on a, we're talking about success metrics right? If you wanna measure yourself on "Am I being authentic?" which I think is a good thing to measure yourself on, well, what are you gonna measure against? My suggestion for you is values is the bedrock of that. This is really how we make all of our choices whether that we decide whether we're happy or sad, whether we're fulfilled or unfulfilled, okay? So what I wanna do is, we're gonna basically have you generate and connect to something we call a peak experience, one of you is gonna share it, and we're gonna pull some values out of that person, okay? So to start what I want you to do is just to close your eyes real quick, and if you're on camera go ahead and close your eyes as well at home. And I want you to start opening up the file cabinets of your professional life. And what you're searching for is something specific. You're searching for an experience, a time where you felt the most you. The most fulfilled. Like you had an impact that was really satisfying. Like you were in flow. And it could be from the last month, it could be where you're working now, it could have been from a year ago, maybe a couple years ago, five years ago, early in your career. And I want you once you grab one or two, see which ones pop up to the top. If one comes up first that's probably the right one. And I want you to for a second connect to some of the details of that. Where were you, what city? What year was it? Who were you working with? What were you working on? What were the actions you were doing, the contributions you were making? And maybe what was so satisfying? What was the outcome, what did it feel like? And so when you're ready, open your eyes, and I want you to just jot down for yourself a couple bullet points on that experience that you wanna share about. And again this is to just jog your memory on something. You don't have to write out the whole story, It's just which professional experience really had that contained in it? I'm gonna give you about 15 seconds to do that. So I'm gonna try something, I think, 'cause we're gonna be listening to you and helping you. Is there someone that feels comfortable coming up and sharing in front of the room, kinda sitting up with me? 'Cause we'll be talking to you for a minute. It'll be about five minutes up here with me. Anyone feel ready? Again, you don't have to write it all out, it's just so that you can tell me the story. Yes, Erica! A round of applause for Erica being brave. Yes, yes, yes! (Audience applauding) And that clapping was like a seven, we need to get to like a nine or a 10. Let's try it one more time, round of applause for Erica! (audience applauding) Awesome. Alright, so what I want you all to do while you're listening along, is to pay attention and be present for her story, but also be writing down any values you hear, okay? She's gonna tell us a story and we're gonna see, what are her values, okay? And so all your job is, up here, you're doing great. Thanks. Yeah (laughs), you're only job is just to tell the story of that peak experience, that peak professional experience as thoroughly as you can. It doesn't have to be super long. No I won't. But just tell us details. Spare that, all the story- And feel free to look at your friends in the audience while you're talking, you can look at me, but I'll just be taking some notes up on the board for us. Okay. Okay? So year 2015, I was the store manager of a company called Scoop NYC, and I had a corporate visit. And it was a very successful corporate visit because my store was doing well and I hired someone who had no experience in retail at all. And everyone was like, "Don't hire him, he doesn't have the experience." But there was something about him during the interview process that I just believed in him. And I trained, I coached him, I taught him everything from the product knowledge to how the store operates. And because of that he pulled the store to number one. And this is the person that everyone said, "Don't hire him." My district manager said, "Yeah, but there's not much experience. I dunno." And there was just something. He was warm in the interview process, and that I think is most importantly. When you're servicing, you have to have that openness to be able to talk to many people from different backgrounds and life experience whatnot. So that was really exciting for me to see someone that had no experience grow to be the top seller of the company. Wow. Not only just San Francisco, but company wise. And just seeing everyone say, "Oh that's great, congratulations, Erica." "Look at," his name was Steve, so they were, "Look at Steve, he's doing so good." So I stood there proud and it was like, "See everyone doubted me, but look he's doing good." So, that was my, story. Awesome, that's great. Round of applause for the story! (audience applauding) You're gonna stay up here for just a few more minutes okay? Sure, sure. So I want you to start looking while I ask them what they noticed, look at these values and what I'm gonna ask you in a second is to pick one or two that's like your key, the ones that stand out the most, that feel the most true for you. Okay. Any in addition to these that you heard? Yeah? I would say trust, she trusted in herself and her decision making and also in him. Absolutely, trust is big. What else? Yeah? I would say gut feeling, she went with her gut. Yeah, maybe the value there is intuition? Intuition, yeah. Or maybe even, like, yeah I think that's a good one. If there's another way to say it please tell me. Ownership mentality. Taking charge and doing what she felt was right. Yeah, I'd say ownership, and maybe I'll say responsibility. So another option, yeah, that sort of, ownership as a value, like, "I'm gonna really take control of this process. People are telling me maybe not to do it, but for me this feels right. I'm gonna do it my way." Yeah. Awesome, anything else we heard? Yeah? Risk taking? Willing to take the risk. So let's say risk or, yeah, that's a good value. And I'd say challenge, she likes a challenge, probably. So is there anything up here, we can keep doing some more, but is there any up here that really, like one or two that really stand out, that's like, "yes!"? For me? Um, I guess, the impact that it did for the business was huge for me. And the risk, yeah. And the risk, yeah. Is there one that feels the strongest of those two? I guess risk. Risk does? Ooh, good, thank you. That was you Lauren, right, that had risk? Ooh thank you, coming in last, last contribution. So I'm gonna pause and explain what we're doing here and then we're gonna keep going. So this is what we would do in a values exercise so it's connect with a peak experience, you could do this with one professional experience, or even two. You can add a personal peak experience in, and what you do is you just keep writing down values and you let the person or yourself be able to add values that they, like, "Okay, maybe it's kinda like risk, but actually this word means more to me," okay? What we're gonna do is we're gonna just take risk now and we're gonna what we do called "thread it." You're gonna describe what risk means to you, why it's such a key value of yours, and then we're gonna rate it. What we would do, we would do this for between four and six values, but today we're gonna do it for one value. But we can repeat this over time until you have your key four to six. Does that make sense? Okay, cool. So what we're gonna do now then is we're gonna erase all the other values. We feel good about risk? Sure. Yeah? Okay. So all I want you to do now is then, is tell us what risk means to you and we'll just be taking some notes. So just kinda talk, like, what's great about risk? Not knowing the outcome. Yeah. What else? Putting myself out there. Yeah. Can you tell me more about putting myself out there? Um, how can I... Something like self expression or like really, like? Yeah, just, yeah, yeah. Or just going outside the box, if you will. Yeah! If that makes sense? Totally. Anything else about, like, what else does risk mean to you if anything? I can't think of anything else. That's pretty good right? That would stick out. Great. So you could see, too, the reason we do this is we might have the same value of risk, I might be called challenge or adventure maybe. So I might call mine adventure, she calls hers risk, but then when we thread it her version of what risk means, like what's really important to her, it's specific, it's individual. So you wanna know, for you, not only what your values are but what those values actually mean and give some character and richness to them. Perfect. So how would you rate yourself on how you're living this value in your life currently out of 10? 10 being like, "I'm living it to the max," one is like, "I'm not living it." We know it's important to you, but how are we living it? I'm gonna say a strong eight. An eight, great, alright, so that's perfect. So a round of applause for Erica, I'll let you sit back down. Thank you. (audience applause) Alright, so we can see there, and you can see in your workbooks what you'll be able to do is to fill out four to six, thread them for yourself, and then rate them. So if in her sharing, you have one value that you know for you, one or two that you know is one of yours, feel free to just put it in the bubble right now that's like, "I know this is one of my values." You might have to do the exercise a couple of times to get to all four or six but you might have one or two you know, is like, "This is," for me, I'll tell you my key values, one of them is fun. Another is adventure, okay? And those are two that I know I could just pull 'em off the top of my head, (exhales forcefully) tell ya. This is what I measure myself on, and we check back in with clients on to make sure that we're actually living and leading the way that is important to us. Alright, so that's a huge component or building block to our leadership.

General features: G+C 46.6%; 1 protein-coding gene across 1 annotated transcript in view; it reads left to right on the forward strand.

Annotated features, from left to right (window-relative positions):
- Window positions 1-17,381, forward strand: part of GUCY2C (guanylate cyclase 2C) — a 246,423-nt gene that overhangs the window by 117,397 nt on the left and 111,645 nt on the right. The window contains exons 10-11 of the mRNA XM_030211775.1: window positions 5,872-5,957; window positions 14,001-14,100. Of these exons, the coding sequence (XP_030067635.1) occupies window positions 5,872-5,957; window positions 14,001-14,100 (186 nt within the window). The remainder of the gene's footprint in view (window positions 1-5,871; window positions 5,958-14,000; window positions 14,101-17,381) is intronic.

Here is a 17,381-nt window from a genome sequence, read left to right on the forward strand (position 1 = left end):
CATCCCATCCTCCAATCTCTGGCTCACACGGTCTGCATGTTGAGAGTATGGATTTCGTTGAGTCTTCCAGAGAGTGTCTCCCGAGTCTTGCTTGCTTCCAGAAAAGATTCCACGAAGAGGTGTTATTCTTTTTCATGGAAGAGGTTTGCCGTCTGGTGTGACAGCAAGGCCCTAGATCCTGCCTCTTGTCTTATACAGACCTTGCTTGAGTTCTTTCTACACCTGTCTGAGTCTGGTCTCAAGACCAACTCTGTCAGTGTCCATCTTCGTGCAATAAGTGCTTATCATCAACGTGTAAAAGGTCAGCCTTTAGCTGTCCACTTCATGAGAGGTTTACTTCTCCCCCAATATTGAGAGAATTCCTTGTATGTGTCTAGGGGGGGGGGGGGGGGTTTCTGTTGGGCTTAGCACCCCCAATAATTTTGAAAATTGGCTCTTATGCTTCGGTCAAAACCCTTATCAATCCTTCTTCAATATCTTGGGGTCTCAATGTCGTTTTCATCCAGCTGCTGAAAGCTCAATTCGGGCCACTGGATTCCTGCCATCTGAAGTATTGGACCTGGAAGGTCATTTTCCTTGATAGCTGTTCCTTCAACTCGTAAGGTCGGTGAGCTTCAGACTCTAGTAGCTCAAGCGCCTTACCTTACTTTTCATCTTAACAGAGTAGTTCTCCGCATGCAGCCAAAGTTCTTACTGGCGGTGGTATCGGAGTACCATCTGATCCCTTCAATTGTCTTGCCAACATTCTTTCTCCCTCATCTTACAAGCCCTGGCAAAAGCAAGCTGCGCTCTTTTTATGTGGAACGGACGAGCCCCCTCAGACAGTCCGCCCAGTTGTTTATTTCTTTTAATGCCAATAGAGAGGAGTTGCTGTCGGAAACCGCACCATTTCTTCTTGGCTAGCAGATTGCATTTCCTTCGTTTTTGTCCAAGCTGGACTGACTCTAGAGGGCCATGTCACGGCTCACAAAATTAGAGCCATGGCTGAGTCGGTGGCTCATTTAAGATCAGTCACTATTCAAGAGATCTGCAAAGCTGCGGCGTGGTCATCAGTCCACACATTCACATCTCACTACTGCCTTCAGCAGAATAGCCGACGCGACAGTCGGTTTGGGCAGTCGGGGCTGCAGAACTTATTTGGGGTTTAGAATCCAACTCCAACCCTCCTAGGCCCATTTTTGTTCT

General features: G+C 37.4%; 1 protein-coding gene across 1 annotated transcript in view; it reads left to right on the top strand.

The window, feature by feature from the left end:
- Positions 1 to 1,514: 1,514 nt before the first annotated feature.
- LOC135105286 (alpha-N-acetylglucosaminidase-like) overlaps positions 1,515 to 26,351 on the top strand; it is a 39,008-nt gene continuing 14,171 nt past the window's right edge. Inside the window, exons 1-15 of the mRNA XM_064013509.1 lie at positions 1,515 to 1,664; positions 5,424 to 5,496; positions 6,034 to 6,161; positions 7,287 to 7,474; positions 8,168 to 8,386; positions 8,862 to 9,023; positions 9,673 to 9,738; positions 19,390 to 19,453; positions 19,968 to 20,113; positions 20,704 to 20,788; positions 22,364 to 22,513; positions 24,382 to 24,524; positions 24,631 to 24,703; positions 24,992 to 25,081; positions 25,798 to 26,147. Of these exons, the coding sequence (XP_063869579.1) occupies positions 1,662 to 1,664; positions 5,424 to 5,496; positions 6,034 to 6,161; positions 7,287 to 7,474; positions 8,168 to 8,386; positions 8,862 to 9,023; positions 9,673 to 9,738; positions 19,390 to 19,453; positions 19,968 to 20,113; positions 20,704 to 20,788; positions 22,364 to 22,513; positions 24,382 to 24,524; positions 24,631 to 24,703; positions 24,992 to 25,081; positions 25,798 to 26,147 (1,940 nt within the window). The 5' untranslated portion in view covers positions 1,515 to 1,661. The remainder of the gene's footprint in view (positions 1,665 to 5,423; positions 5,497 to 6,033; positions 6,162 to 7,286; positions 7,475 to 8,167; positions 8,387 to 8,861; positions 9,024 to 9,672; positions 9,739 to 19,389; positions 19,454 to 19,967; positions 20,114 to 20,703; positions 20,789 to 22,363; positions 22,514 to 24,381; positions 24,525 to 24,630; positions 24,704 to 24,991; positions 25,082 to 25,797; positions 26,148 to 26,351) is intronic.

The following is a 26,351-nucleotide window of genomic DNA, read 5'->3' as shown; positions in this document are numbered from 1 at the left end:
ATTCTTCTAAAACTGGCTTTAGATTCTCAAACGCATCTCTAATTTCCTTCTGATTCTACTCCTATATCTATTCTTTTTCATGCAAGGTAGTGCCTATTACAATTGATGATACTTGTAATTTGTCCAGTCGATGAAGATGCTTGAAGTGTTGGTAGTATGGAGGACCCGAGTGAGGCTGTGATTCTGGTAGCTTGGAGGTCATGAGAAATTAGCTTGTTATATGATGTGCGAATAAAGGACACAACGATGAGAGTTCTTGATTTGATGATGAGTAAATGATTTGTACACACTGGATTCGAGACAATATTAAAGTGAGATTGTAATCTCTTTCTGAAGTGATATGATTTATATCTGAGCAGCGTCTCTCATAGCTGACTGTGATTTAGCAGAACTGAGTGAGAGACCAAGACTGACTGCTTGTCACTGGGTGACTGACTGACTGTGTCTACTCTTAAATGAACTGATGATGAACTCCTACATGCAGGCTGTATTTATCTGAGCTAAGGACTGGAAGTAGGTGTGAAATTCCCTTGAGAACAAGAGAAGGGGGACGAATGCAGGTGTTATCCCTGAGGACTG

Class Description